But right now there's a huge demand for pilots across the country. Instructors say now is the time to spread your wings and possibly start a whole new career.
From small planes to the much bigger commercial ones, people have always been fascinated with flying.
"It's an awesome opportunity right now," Sioux Falls Flight School owner Clay Anderson said.
Anderson started Sioux Falls Flight School seven years ago. It's one of only three places in South Dakota where you can learn to fly.
Anderson says it's not for everyone, but if you've ever entertained the idea, he says there's only one way to find out.
"Go out and take a flight lesson. I don't care where you go, go out take a real lesson. Go through some of the maneuvers and get a feel in your stomach what it feels like to fly in an airplane at the control and doing all the maneuvers as much as you can at that point," Anderson said.
That's what Lenny Pies did.
"It seemed interesting to me. I had a friend who got into it and he said, 'Just got my pilot's license; you should go get yours,'" Pies said.
So he did and he's never regretted it and neither has Kai Kaliszewski. He's the chief flight instructor at the school, plus he flies for Sanford Health.
"I haven't worked a day since I started flying; it's a great industry to be in," Kaliszewski said.
Especially if you go on to become an airline pilot.
In the U.S., some 18,000 pilots are expected to retire in the next three years and the pilot supply pipeline is struggling to produce qualified candidates because of the growing cost of becoming an airline pilot.
At Sioux Falls Flight School, just to get your entry level pilots license, it'll cost you just more than $8,300.
"That's one of the five fundamentals of flight. Everyone used to think it was four, but the fifth one is cash," Anderson said.
That exorbitant cost didn't stop Pies.
"There's motorcycles that cost that much. I thought about buying one. Eh, they were out, but with flying you can only get better if you stick with it," Pies said.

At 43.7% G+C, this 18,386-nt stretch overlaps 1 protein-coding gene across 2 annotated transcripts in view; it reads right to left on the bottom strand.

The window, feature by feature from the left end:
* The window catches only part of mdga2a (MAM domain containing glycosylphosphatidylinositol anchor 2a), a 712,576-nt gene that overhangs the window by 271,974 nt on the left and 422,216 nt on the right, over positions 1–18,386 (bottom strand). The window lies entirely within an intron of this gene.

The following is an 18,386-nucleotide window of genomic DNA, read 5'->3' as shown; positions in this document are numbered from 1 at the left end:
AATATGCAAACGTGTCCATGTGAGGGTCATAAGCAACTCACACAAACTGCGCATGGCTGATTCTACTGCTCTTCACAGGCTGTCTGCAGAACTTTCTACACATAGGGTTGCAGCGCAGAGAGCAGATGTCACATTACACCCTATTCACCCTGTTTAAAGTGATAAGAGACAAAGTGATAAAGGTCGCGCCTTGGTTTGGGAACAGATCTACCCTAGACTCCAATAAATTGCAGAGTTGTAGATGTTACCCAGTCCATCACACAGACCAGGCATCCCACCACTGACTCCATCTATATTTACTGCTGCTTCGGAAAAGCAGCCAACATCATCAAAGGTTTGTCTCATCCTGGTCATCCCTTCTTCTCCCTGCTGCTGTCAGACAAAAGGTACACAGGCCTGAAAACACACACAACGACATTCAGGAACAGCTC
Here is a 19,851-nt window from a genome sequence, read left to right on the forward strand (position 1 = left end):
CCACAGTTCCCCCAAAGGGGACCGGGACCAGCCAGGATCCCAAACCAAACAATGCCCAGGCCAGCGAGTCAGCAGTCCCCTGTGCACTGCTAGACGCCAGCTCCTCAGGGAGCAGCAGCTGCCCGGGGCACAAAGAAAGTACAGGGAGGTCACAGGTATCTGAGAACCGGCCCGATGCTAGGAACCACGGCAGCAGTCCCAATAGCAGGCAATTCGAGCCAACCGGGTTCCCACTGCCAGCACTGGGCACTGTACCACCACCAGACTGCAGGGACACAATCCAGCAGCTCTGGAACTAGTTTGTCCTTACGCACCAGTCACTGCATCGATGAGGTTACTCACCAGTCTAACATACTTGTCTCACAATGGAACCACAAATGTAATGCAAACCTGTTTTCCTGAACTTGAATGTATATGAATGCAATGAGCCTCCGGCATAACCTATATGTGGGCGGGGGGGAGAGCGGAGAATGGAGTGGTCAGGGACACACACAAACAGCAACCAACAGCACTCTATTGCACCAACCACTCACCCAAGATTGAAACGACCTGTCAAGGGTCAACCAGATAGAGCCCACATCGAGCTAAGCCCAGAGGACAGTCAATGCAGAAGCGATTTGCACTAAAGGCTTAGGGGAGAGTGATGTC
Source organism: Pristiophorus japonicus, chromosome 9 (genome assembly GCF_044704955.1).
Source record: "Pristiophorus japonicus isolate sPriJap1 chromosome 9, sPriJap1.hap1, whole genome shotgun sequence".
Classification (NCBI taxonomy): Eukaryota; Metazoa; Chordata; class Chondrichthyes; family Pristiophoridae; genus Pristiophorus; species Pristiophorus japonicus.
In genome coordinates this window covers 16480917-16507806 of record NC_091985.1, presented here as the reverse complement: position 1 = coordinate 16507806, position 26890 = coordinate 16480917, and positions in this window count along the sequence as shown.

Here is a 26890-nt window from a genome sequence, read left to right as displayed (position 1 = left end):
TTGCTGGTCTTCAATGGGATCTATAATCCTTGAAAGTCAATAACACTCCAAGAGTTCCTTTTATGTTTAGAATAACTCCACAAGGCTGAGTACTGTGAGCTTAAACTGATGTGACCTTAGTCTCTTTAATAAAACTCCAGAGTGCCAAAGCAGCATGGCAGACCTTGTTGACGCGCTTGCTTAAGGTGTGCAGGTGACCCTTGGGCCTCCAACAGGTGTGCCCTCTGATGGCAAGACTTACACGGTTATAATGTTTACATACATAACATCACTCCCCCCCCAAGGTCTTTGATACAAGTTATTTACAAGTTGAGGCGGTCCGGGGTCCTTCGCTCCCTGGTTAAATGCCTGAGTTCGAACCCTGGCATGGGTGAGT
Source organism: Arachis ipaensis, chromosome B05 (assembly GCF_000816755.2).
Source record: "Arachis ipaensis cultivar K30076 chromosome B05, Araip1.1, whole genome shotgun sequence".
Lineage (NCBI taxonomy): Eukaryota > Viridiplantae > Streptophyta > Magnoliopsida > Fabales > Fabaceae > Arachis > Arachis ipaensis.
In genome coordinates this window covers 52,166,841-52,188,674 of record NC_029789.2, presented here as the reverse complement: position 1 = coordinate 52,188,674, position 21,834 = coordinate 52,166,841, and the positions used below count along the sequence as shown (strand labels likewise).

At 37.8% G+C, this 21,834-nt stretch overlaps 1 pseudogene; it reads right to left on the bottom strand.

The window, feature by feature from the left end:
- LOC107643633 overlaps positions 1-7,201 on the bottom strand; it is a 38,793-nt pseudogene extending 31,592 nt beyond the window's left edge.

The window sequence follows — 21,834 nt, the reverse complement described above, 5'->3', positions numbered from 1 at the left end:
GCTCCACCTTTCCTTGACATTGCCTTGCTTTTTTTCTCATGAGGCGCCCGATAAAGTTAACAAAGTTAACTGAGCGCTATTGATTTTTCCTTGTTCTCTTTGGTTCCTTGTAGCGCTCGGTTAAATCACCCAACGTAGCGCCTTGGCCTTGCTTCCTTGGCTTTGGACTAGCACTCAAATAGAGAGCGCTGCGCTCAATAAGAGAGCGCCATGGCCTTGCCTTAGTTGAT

The price covers everything from the online instruction to testing to aircraft rental. To guys like Kaliszewski, the investment is worth it.
"Getting up there and flying, having the freedom to go wherever you want to go someplace," Kaliszewski said.
To experience that sense of freedom, Kaliszewski invited KELOLAND's Don Jorgensen to fly with him as one of his students. Like Anderson said before, you'll never know if you like it until you do it.
Kaliszewski allows Jorgensen to take the controls and take off from the Sioux Falls Airport.
While he ran the throttle, on his command, Jorgensen pulled back on the lift and got the plane up in the air. The plane circles the city before the instructor says he's going to let Jorgensen land it.
Kaliszewski lines the plane up with runway 1-5 and talks Jorgensen through the procedures to make sure they're not too low on approach.
Wheels down...safe back on the ground.
Kaliszewski says it's normal to be nervous the first time behind the controls.
"I remember my first solo flight. It's a weird feeling flying with someone in the right seat all the time. Then all of a sudden you're by yourself and once you get airborne, it's all on me now to get the plane back on the ground," Kaliszewski said.
Anderson says getting your pilot's license really is mind over matter.
"The only thing that's stopping them is themselves. Go out and get that first flight lesson, see what it feels like and if it feels right then do it," Anderson said.
Below are links to all three schools in South Dakota. Sioux Falls Flight School Legacy Aviation South Dakota State University Aviation Program
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